SALEM, Mass. - Urban renewal has come to one of the country's most historic cities, and the clash between past and present here is being echoed in every aging American community in need of economic revitalization.
Across the country, the battle between history and the slipping tax base is on. Bolstering the tax base usually means replacing old buildings with new construction. Urban renewal has split tradition-rich communities like Salem in two.
The Salem plan is a case history of conflict. This small, prototypical historic city of just over 40,000 will submit a proposal for rebuilding its central business district to the New York regional office of the Urban Renewal Administraion for review and approval.
A trustee of Salem's Peabody Museum, the city's famous repository of its maritime history, has summed up the sentiments of the traditionalists. Commenting on the effects of the renewal plan on the museum, he said:
"It seems a shame that in order to build a shopping center similar to innumerable other shopping centers it is necessary to clip the wings of an internationally known institution which has lent glory to this city since 1799."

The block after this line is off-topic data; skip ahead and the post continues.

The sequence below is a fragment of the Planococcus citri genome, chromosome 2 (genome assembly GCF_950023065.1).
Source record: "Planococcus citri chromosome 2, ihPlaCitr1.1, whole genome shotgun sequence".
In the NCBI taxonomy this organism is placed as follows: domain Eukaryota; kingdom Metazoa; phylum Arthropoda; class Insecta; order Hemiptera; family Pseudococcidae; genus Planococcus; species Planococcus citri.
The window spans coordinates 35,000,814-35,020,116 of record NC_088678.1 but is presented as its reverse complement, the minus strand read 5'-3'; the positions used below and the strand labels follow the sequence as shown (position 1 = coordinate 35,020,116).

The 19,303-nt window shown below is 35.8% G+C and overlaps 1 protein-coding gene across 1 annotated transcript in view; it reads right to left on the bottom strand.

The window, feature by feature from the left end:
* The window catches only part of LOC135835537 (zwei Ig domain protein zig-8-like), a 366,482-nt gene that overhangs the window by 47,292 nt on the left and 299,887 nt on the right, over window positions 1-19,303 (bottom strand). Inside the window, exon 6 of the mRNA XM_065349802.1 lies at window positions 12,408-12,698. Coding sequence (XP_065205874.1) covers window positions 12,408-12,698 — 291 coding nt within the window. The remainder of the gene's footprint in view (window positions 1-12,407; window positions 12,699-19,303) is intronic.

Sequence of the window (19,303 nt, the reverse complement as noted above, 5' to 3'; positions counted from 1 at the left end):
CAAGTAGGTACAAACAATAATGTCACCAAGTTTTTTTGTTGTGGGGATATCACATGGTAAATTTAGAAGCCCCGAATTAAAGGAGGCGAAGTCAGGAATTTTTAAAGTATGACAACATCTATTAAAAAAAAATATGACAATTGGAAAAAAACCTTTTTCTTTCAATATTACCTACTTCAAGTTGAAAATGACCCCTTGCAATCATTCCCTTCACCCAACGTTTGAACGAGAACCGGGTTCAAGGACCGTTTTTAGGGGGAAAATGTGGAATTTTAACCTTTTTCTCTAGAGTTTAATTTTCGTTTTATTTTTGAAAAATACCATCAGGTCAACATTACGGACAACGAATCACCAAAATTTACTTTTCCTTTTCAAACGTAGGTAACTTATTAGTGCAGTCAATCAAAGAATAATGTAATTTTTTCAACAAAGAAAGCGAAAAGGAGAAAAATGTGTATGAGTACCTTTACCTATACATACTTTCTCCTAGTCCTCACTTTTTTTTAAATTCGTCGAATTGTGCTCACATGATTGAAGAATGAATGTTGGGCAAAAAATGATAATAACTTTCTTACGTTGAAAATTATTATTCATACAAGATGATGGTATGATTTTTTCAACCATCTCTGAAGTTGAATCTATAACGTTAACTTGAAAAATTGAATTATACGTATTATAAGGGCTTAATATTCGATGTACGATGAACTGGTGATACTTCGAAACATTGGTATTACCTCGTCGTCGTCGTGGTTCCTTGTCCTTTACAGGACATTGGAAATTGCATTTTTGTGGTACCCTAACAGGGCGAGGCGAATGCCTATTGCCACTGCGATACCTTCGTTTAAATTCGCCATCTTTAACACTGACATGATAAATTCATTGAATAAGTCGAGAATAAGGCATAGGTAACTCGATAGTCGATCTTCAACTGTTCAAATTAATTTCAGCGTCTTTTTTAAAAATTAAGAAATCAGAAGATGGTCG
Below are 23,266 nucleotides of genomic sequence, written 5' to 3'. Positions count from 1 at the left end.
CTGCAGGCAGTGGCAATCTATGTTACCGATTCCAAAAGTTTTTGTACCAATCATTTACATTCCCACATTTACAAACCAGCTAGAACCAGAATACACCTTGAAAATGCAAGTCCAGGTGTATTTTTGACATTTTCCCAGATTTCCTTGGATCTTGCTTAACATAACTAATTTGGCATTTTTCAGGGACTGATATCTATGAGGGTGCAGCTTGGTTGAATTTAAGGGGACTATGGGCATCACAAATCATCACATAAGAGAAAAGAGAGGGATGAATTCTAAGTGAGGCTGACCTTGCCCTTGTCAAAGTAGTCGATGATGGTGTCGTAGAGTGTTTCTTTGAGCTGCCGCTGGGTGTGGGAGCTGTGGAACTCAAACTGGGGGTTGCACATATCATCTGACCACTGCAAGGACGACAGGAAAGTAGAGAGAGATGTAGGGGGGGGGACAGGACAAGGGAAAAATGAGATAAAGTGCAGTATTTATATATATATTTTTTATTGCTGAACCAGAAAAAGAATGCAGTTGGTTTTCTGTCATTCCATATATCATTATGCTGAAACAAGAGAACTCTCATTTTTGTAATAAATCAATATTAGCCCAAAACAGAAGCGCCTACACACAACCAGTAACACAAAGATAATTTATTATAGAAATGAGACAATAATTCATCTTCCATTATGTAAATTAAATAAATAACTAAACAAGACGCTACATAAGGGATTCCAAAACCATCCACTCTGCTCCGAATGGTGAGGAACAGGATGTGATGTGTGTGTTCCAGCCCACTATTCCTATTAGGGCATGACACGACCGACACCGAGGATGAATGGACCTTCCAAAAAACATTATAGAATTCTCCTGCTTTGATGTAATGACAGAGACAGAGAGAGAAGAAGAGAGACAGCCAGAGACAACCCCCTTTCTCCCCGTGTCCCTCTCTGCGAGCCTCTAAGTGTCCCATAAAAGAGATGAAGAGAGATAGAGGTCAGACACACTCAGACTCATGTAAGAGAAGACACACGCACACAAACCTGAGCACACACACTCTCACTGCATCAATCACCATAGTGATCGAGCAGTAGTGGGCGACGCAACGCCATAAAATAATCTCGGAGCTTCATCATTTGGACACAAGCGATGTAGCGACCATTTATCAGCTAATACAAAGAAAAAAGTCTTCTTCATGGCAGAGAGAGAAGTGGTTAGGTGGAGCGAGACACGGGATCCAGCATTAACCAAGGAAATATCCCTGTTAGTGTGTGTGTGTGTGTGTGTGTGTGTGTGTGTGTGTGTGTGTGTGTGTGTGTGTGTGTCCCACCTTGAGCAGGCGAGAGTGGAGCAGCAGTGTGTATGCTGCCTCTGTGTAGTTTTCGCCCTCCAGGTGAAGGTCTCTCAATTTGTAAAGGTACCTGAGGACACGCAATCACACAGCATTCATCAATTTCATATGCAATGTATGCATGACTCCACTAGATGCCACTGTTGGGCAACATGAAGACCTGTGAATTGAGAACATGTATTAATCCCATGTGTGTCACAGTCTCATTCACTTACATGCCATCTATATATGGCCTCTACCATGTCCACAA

"We are not trying to build a shopping center," countered John Barrett, director of the Salem Redevelopment Authority. "We are trying to retain the present shopping area and save the tax base."
The plan's opponents say it will destroy the historic New England heritage that is the city's special asset. They contend that it repeats the errors and ignores the lessons of renewal in the last decade, that it bulldozes rather than rehabilitates, gives absolute priority to the automobile, and shows an alarming insensitivity to urban esthetic values. The business community is accused of paying lip service to history while planning to demolish it for parking garages.
Position of the Backers
The plan's champions see it as an economic white hope, a rescue operation for the city's deteriorating property values and income. They call it an answer to the ills of congestion and decay in dated commercial neighborhoods and the only practical compromise between new and old.